UT’s campus became the epicenter of Texas public policy debates over the weekend as the Forty Acres hosted the second-annual Texas Tribune Festival.
The conference—the rough equivalent of an ACL Music Festival for policy wonks—brought together elected officials, activists, academics, reporters, students, and other participants in the public sphere.
More than 100 panelists talked about energy, education, transportation, public health, criminal justice, and immigration—with thousands more watching.
But naturally, it was the frank talk about higher education that The Alcalde found most interesting.
With the 83rd session of the Texas Legislature approaching, lawmakers and administrators used the festival to send definite signals about what issues will be up for debate, and what their positions might be.
Gov. Rick Perry was there, asserting both his love for UT and the authority of President Bill Powers over it. He also made a headline-grabbing call for four-year fixed-rate college tuition.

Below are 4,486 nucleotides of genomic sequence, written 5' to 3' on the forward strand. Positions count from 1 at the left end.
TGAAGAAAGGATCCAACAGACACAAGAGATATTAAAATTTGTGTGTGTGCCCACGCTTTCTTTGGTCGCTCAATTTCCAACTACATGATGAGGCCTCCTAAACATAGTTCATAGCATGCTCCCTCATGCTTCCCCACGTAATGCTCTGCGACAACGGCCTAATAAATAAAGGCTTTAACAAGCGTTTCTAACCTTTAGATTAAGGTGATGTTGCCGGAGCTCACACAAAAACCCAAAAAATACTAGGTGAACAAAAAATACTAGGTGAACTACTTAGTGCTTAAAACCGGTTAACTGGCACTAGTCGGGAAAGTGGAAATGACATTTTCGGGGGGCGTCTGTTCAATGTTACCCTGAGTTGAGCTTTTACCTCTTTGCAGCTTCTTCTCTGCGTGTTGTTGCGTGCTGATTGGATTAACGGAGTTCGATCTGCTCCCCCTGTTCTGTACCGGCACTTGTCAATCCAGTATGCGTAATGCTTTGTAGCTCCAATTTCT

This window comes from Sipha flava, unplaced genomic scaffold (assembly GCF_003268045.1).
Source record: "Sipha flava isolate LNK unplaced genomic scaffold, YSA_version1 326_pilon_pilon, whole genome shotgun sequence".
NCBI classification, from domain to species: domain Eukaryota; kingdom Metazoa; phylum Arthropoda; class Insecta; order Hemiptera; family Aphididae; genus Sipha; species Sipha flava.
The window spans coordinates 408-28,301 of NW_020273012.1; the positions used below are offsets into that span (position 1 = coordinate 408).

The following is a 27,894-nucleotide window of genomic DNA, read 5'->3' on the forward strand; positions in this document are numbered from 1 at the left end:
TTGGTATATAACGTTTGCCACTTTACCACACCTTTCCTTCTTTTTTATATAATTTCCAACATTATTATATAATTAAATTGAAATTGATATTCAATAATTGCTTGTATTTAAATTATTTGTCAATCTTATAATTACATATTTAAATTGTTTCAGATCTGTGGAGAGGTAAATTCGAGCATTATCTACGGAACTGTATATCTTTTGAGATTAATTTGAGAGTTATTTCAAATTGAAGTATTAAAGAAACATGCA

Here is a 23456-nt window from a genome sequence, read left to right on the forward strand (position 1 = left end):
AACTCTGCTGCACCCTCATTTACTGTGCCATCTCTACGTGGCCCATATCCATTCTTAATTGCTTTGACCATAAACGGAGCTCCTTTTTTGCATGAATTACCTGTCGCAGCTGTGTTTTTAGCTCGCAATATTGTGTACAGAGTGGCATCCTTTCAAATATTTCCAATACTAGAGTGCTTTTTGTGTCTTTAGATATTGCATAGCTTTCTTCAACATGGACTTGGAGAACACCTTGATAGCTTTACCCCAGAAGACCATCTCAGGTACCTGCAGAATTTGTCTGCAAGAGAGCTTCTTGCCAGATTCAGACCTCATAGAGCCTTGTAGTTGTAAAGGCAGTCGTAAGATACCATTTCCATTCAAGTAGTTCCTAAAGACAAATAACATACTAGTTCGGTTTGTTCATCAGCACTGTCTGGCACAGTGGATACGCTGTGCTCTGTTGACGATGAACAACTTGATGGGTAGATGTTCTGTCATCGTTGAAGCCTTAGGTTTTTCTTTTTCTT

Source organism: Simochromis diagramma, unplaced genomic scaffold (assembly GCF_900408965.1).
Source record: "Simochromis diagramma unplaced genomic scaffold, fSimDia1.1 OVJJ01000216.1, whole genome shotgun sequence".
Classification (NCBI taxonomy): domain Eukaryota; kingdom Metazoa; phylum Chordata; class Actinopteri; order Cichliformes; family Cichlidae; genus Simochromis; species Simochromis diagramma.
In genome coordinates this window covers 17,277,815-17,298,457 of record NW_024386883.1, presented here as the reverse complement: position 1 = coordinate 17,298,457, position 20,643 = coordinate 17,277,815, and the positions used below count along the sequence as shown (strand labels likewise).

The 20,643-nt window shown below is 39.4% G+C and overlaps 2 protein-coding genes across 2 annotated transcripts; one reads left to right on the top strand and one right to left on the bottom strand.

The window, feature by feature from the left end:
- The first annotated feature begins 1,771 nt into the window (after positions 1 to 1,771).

The chairs of the Joint Committee on Higher Education Governance, Excellence, and Transparency, state Rep. Dan Branch and state Sen. Judith Zaffirini, were on hand, too. They said many of the higher ed buzzwords— including accountability, affordability, outcomes, and completion—hinting that issues like graduation rates will be major ones for the legislature.
And there was the historic convening of all six chancellors of Texas’ public university systems. Rarely if ever do they all come together to talk, especially for a candid panel, and the resulting conversation was fascinating.
Of course, as most conferences are these days, the Twitterverse was on fire at the festival. Here are the highlights of what higher-ed watchers tweeted.
Texas Tech University System chancellor Kent Hance (left) and UT System chancellor Francisco Cigarroa. Photo by Ricky Llanas/the Daily Texan
Beneficial discussion here ... much more enlightening than most blogs which dete...
Thank you for posting interesting piece of history. Can you validat...
I can hardly believe the last line of the piece. Hook 'Em!...
Kay Gresham Szabo: